The problem of estimating parameters from data is considered for a class of multi-objective models of importance in computer vision. One previous approach for solving the problem is via the fundamental numerical scheme (FNS). Here, a more stable version of FNS is developed, with better convergence properties than the original version. The improvement in performance is achieved by reducing the original estimation problem to a couple of problems of lower dimension. By way of example, the new algorithm is applied to the problem of estimating the trifocal tensor relating three views of a scene. Experiments carried out with both synthetic and real images reveal the new estimator to be more stable compared to the original FNS method, and commensurate in accuracy with, but faster than, the gold standard maximum likelihood estimator. View full abstract»

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  • In vivo assessment of alveolar morphology using a flexible catheter-based confocal microscope

    Page(s): 228 - 235
    Save to Project icon | Click to expandQuick Abstract | PDF file iconPDF (1325 KB)  

    Investigating the structure and function of alveoli in vivo is crucial for understanding the normal and diseased lungs. The authors image the alveoli of mice in vivo using a custom fibre optic catheter-based laser scanning confocal microscope. Images obtained using this system are analysed with an automated software application for alveolar size, wall thickness and number. Results show that direct dynamic visualisation of alveoli and surrounding structures is possible in vivo, with high resolution. Early results indicate high heterogeneity in alveolar structure in vivo, as opposed to an ordered uniform structure. Using the techniques presented here, there is great promise for advancing our knowledge of the functional unit of the lung, the alveolus, for alveolar mechanics, cell traffic and three-dimensional structural visualisation. View full abstract»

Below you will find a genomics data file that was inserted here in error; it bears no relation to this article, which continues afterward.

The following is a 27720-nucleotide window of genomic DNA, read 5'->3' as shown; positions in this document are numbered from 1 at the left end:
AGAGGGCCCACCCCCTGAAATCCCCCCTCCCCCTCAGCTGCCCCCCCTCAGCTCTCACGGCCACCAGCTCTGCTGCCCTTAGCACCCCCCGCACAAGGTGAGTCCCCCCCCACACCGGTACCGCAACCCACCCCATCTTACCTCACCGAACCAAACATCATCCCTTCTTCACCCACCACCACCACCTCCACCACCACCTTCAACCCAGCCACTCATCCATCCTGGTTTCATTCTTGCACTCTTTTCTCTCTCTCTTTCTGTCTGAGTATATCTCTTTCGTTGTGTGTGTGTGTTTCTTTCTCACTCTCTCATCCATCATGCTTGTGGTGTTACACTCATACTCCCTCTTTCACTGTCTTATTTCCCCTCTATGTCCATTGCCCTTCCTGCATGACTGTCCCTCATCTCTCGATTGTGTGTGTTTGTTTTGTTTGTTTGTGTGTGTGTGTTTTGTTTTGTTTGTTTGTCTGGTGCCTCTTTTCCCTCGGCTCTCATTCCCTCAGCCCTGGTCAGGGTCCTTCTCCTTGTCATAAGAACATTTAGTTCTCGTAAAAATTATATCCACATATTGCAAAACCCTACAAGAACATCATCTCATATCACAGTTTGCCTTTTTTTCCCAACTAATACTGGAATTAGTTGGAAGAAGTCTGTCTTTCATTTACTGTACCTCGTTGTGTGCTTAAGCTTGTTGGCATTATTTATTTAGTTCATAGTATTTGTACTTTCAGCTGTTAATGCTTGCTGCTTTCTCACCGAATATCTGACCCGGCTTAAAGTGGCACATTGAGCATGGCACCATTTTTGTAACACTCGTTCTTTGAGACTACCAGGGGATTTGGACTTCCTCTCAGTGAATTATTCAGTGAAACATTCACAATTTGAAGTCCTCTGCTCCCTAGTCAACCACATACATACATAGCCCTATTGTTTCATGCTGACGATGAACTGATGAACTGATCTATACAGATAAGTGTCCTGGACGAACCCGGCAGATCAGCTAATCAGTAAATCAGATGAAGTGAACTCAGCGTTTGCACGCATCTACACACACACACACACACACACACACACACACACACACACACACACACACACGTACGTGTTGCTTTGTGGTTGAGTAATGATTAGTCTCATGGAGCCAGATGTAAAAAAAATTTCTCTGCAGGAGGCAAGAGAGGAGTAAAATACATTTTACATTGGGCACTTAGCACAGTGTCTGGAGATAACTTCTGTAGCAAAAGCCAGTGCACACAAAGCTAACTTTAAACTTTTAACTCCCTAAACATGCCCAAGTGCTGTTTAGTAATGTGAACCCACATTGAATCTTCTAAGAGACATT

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  • Performance evaluation of local features in human classification and detection

    Page(s): 236 - 246
    Save to Project icon | Click to expandQuick Abstract | PDF file iconPDF (1173 KB)  

    Detecting pedestrians accurately is the first fundamental step for many computer vision applications such as video surveillance, smart vehicles, intersection traffic analysis and so on. The authors present an experimental study on pedestrian detection using state-of-the-art local feature extraction and support vector machine (SVM) classifiers. The performance of pedestrian detection using region covariance, histogram of oriented gradients (HOG) and local receptive fields (LRF) feature descriptors is experimentally evaluated. The experiments are performed on the DaimlerChrysler benchmarking data set, the MIT CBCL data set and 'Intitut National de Recherche en Informatique et Automatique (INRIA) data set. All can be publicly accessed. The experimental results show that region covariance features with radial basis function kernel SVM and HOG features with quadratic kernel SVM outperform the combination of LRF features with quadratic kernel SVM. Furthermore, the results reveal that both covariance and HOG features perform very well in the context of pedestrian detection. View full abstract»

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Aims & Scope

IET Computer Vision seeks original research papers in a wide range of areas of computer vision. The vision of the journal is to publish the highest quality research work that is relevant and topical to the field, but not forgetting those works that aim to introduce new horizons and set the agenda for future avenues of research in Computer Vision.

Full Aims & Scope